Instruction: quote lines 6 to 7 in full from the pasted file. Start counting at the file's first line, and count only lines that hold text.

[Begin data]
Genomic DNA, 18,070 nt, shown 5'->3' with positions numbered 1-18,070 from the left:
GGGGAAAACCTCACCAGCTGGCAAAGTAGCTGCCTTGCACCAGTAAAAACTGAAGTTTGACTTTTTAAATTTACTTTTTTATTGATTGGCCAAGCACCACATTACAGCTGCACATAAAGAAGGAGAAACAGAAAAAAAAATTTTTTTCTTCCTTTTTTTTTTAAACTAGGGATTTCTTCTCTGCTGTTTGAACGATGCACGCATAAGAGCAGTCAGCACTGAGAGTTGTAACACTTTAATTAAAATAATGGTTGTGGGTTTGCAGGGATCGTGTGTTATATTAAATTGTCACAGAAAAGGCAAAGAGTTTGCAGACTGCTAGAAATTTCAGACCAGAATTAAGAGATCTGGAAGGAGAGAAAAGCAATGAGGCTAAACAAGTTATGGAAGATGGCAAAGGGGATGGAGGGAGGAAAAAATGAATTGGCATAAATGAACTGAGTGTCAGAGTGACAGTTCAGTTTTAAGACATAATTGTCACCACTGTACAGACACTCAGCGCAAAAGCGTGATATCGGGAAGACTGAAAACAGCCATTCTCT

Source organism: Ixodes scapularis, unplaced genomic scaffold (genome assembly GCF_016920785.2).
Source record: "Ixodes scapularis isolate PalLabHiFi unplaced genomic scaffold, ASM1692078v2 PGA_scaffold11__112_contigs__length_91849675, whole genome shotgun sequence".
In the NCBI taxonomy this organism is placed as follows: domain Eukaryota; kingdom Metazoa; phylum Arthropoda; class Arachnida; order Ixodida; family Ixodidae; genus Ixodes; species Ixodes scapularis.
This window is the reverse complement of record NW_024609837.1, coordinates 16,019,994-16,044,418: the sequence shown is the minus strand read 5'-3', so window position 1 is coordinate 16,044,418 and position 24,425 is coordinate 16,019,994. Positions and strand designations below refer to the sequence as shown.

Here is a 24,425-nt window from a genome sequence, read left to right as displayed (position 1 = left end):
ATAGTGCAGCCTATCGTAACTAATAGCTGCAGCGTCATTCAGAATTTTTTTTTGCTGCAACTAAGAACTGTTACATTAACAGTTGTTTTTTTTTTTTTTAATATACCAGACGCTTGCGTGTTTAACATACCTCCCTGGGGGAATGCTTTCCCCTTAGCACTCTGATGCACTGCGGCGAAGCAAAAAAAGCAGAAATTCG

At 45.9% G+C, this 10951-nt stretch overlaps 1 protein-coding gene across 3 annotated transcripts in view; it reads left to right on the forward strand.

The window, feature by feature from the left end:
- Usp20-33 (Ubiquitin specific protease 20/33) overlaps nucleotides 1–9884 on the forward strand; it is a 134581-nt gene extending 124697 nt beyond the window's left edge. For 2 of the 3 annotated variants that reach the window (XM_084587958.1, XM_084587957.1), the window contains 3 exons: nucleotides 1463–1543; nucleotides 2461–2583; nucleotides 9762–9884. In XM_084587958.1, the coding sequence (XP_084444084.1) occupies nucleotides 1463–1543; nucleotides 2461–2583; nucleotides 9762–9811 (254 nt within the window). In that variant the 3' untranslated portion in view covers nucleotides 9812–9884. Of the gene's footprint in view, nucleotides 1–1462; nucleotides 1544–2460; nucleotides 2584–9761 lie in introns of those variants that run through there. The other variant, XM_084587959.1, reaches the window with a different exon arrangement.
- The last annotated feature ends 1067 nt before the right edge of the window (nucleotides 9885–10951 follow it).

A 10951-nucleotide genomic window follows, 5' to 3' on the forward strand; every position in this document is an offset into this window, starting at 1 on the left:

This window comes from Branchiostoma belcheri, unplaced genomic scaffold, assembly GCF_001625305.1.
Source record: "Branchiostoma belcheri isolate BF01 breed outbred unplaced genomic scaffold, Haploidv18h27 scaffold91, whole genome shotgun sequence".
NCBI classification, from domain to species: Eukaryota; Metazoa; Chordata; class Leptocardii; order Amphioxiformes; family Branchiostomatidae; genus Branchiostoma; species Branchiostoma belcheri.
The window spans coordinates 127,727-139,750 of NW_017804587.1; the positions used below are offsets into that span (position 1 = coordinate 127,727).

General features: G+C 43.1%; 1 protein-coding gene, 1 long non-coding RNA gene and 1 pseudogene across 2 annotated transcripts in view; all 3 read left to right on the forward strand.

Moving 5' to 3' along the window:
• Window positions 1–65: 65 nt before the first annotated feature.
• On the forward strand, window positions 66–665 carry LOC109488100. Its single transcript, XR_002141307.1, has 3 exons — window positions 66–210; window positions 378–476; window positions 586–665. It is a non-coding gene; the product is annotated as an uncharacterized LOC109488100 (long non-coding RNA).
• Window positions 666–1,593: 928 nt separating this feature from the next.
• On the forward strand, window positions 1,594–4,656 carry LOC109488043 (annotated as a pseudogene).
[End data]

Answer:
This window is the reverse complement of record NW_024609837.1, coordinates 16,019,994-16,044,418: the sequence shown is the minus strand read 5'-3', so window position 1 is coordinate 16,044,418 and position 24,425 is coordinate 16,019,994. Positions and strand designations below refer to the sequence as shown.

Here is a 24,425-nt window from a genome sequence, read left to right as displayed (position 1 = left end):